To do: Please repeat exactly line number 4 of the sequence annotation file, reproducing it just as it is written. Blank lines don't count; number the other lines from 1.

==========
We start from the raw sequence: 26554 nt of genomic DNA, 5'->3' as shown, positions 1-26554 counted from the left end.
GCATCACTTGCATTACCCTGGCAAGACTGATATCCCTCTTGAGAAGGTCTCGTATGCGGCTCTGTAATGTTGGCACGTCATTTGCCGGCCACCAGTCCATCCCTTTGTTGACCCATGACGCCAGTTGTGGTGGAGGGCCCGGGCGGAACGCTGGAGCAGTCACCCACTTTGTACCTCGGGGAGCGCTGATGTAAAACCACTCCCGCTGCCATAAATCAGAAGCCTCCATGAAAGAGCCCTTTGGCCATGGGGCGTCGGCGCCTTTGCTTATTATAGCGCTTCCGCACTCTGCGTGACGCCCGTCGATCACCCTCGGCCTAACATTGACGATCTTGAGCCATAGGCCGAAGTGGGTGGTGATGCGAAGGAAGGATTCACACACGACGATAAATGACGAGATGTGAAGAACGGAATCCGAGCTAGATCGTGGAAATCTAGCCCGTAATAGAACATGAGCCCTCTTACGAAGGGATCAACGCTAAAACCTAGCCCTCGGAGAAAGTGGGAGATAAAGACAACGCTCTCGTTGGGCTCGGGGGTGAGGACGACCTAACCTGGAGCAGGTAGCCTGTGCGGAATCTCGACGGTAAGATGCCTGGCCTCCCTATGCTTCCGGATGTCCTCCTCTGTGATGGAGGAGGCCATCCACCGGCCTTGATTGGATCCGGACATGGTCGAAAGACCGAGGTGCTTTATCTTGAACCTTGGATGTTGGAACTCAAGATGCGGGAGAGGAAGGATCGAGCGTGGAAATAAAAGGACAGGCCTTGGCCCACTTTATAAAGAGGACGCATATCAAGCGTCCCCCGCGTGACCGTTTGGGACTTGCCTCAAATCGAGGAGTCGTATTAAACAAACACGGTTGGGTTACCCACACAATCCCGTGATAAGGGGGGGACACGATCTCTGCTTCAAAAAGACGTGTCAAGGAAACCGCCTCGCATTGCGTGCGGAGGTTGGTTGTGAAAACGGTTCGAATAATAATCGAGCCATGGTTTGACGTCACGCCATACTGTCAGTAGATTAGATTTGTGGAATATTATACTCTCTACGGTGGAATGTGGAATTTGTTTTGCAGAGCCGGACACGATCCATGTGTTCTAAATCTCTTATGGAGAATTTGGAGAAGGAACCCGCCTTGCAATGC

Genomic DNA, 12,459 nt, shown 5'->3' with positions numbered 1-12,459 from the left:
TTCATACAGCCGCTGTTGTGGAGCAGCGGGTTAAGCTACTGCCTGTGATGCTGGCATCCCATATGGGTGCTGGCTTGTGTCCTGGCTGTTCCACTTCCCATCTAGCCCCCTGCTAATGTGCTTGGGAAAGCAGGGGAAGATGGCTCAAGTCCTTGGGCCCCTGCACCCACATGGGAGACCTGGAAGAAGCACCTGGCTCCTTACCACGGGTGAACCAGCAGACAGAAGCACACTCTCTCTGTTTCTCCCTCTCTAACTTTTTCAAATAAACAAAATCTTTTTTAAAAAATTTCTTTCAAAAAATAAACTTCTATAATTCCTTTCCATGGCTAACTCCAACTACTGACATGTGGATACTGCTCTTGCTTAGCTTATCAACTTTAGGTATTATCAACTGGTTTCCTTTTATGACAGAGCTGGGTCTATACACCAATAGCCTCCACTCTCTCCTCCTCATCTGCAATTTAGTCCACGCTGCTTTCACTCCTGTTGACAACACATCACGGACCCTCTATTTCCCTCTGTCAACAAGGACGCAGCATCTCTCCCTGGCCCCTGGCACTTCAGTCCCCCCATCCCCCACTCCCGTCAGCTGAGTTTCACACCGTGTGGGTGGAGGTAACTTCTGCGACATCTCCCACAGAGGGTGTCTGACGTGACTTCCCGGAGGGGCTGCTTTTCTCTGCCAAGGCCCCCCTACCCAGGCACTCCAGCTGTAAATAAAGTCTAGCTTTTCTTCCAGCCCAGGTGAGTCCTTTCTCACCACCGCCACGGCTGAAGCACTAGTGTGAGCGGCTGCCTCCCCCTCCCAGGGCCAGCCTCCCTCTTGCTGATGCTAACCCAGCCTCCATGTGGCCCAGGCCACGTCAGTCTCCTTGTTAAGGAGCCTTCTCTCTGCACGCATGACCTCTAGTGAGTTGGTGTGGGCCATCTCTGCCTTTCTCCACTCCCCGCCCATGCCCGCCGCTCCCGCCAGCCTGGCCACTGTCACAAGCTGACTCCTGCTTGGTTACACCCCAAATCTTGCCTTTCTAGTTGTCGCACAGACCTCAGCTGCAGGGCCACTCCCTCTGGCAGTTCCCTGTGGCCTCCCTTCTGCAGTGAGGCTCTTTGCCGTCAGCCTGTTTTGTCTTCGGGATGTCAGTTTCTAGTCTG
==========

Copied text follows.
TTCATACAGCCGCTGTTGTGGAGCAGCGGGTTAAGCTACTGCCTGTGATGCTGGCATCCCATATGGGTGCTGGCTTGTGTCCTGGCTGTTCCACTTCCCATCTAGCCCCCTGCTAATGTGCTTGGGAAAGCAGGGGAAGATGGCTCAAGTCCTTGGGCCCCTGCACCCACATGGGAGACCTGGAAGAAGCACCTGGCTCCTTACCACGGGTGAACCAGCAGACAGAAGCACACTCTCTCTGTTTCTCCCTCTCTAACTTTTTCAAATAAACAAAATCTTTTTTAAAAAATTTCTTTCAAAAAATAAACTTCTATAATTCCTTTCCATGGCTAACTCCAACTACTGACATGTGGATACTGCTCTTGCTTAGCTTATCAACTTTAGGTATTATCAACTGGTTTCCTTTTATGACAGAGCTGGGTCTATACACCAATAGCCTCCACTCTCTCCTCCTCATCTGCAATTTAGTCCACGCTGCTTTCACTCCTGTTGACAACACATCACGGACCCTCTATTTCCCTCTGTCAACAAGGACGCAGCATCTCTCCCTGGCCCCTGGCACTTCAGTCCCCCCATCCCCCACTCCCGTCAGCTGAGTTTCACACCGTGTGGGTGGAGGTAACTTCTGCGACATCTCCCACAGAGGGTGTCTGACGTGACTTCCCGGAGGGGCTGCTTTTCTCTGCCAAGGCCCCCCTACCCAGGCACTCCAGCTGTAAATAAAGTCTAGCTTTTCTTCCAGCCCAGGTGAGTCCTTTCTCACCACCGCCACGGCTGAAGCACTAGTGTGAGCGGCTGCCTCCCCCTCCCAGGGCCAGCCTCCCTCTTGCTGATGCTAACCCAGCCTCCATGTGGCCCAGGCCACGTCAGTCTCCTTGTTAAGGAGCCTTCTCTCTGCACGCATGACCTCTAGTGAGTTGGTGTGGGCCATCTCTGCCTTTCTCCACTCCCCGCCCATGCCCGCCGCTCCCGCCAGCCTGGCCACTGTCACAAGCTGACTCCTGCTTGGTTACACCCCAAATCTTGCCTTTCTAGTTGTCGCACAGACCTCAGCTGCAGGGCCACTCCCTCTGGCAGTTCCCTGTGGCCTCCCTTCTGCAGTGAGGCTCTTTGCCGTCAGCCTGTTTTGTCTTCGGGATGTCAGTTTCTAGTCTG